The bottle I’m reviewing today is Binny’s Single Barrel #34. It comes in at 121.8 proof. Binny’s also has one or two other single barrels that they’ve been selling alongside of a Small Batch version that is bottled at 95 proof. No age statement is given for any of them, but seeing as how Wild Turkey doesn’t really release any bourbon under the age of 6 years old anymore, I’m guessing this is right around that mark. For a $70 pricetag, this would make sense too.
To some, $70 for an unknown and unproven product is a big red flag. But for me, I’m curious enough that this price point seems like its worth the gamble. Let’s find out. I sampled this neat in a glencairn.
Nose: Right off the bat, I get the sensation that what I’m smelling is very similar to Wild Turkey. Sweetness comes by way of toffee. Baking spices are heavy on the cinnamon and nutmeg. Oak combines with a note that I can only describe as “shoe polish being applied to leather.” What I mean by that is that I find a tannic sort of note that reminds me of leather, but there is a kind of off-note that reminds me of Kiwi Shoe Polish. The only fruit I am finding on the nose is similar to prune juice. It’s a very nice nose and it seems like something I’ve definitely had before.
Palate: The proof bites back immediately. It’s a hot one, but has a lot of flavor. Peanut brittle, cinnamon, and vanilla combine with dates and dried stone fruit. There is a youthfulness that becomes apparent after a few sips. Rye-forward notes like peppermint oil and an earthy spice makes itself known. There is even a bit of chocolate to be found.
Wild Turkey had a high-rye character decades ago before their fermenting, distilling and aging processes changed it. If this truly is Wild Turkey, then this barrel shows that it has never left, it just gets covered up sometimes. The whole dram does have the feeling of being fairly young (there are flashes of raw, grainy corn) but at the same time it feels like its being offset – almost like it was aged on the top floor. The reason I speculate that is because it has developed a lot of character before being pulled.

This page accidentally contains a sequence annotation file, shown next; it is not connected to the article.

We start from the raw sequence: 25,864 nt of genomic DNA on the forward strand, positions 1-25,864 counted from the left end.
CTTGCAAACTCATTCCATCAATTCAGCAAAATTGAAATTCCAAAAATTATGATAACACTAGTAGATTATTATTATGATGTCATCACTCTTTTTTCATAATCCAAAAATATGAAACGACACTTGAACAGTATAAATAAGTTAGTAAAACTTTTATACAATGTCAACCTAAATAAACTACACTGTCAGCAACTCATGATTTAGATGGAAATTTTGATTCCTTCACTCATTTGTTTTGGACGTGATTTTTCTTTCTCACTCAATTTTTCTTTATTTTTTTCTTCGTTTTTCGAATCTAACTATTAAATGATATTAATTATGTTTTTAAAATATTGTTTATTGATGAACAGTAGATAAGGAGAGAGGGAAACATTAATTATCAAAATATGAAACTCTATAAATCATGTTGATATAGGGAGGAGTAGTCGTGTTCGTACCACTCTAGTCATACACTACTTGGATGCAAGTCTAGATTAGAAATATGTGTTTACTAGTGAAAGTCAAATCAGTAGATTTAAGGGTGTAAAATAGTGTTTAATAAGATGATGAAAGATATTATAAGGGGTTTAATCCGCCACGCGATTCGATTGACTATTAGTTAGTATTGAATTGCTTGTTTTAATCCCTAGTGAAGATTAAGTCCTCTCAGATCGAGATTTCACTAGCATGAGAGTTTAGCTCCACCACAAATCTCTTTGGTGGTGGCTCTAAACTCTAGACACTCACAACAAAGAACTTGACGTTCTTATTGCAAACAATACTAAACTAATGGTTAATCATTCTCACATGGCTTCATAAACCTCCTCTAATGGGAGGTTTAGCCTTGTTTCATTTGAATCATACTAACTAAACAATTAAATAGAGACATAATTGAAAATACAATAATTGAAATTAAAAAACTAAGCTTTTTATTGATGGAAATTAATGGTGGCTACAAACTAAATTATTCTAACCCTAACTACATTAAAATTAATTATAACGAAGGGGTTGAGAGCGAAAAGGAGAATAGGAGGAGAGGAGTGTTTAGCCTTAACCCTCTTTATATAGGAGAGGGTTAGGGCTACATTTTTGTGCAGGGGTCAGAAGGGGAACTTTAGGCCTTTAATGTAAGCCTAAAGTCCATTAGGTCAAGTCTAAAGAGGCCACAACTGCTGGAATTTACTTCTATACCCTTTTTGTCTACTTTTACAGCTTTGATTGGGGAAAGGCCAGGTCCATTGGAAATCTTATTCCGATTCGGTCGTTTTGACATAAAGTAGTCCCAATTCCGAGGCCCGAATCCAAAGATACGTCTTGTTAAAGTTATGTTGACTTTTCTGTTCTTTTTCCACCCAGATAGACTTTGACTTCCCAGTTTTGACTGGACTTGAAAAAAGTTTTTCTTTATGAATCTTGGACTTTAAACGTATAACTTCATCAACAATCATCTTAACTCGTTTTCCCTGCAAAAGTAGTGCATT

Finish: The finish is a nice mix of fruits like raisins, cherries and dates combining with cinnamon and peppermint from the rye. Oak and nut butter flavors hang around for a while too. It’s a somewhat layered finish that shows that this bourbon may have been able to achieve more had it been left in the barrel for a while longer.
This is a bourbon full of ups and downs. One peculiar thing I noticed when drinking this is that if I hold it in my mouth for too long, trying to discover all of its flavors, it will taste younger and worse overall. But if I limit it to small, short sips, then the experience begins to change and I’m rewarded with bursts of greatness. I’ve never had a bourbon do that before.
Grading this and scoring it was hard because of the “pink elephant paradox” that loomed over every session I had with it. Since I got the bottle after I learned of it being Wild Turkey, I felt like I kept finding Wild Turkey notes. Was it all in my head? I don’t feel like it was, but I can’t count it out. And now that you know too, will you also find it to be the case?
This review has already overstayed its welcome, so I’ll make the ending short. E.J. Curley & Co has given me a very memorable bourbon that I’m still baffled by every time I take a sip. It’s not perfect, but its faults are easily forgiven for the things it does right.
Don’t come into this expecting to experience Russell’s Reserve Single Barrel with 11 extra proof points. Instead, realize it will be its own beast that has a lot of similarities but ultimately ends up being unique. I’d say that it tastes close enough to the kind of bourbon the Russell’s make while still offering parts and pieces that make it something different altogether.
$70 for any unknown bottle is a gamble, but if you’ve been playing it safe all year with your bourbon money, waiting for a bottle that might be worth it, this is it. You could always spend more money to get a safer alternative, but where’s the fun in that? Risk-Takers and Play-It-Safers can come together on this one because E.J. Curley & Co is one of the top bottles you need to experience in 2023.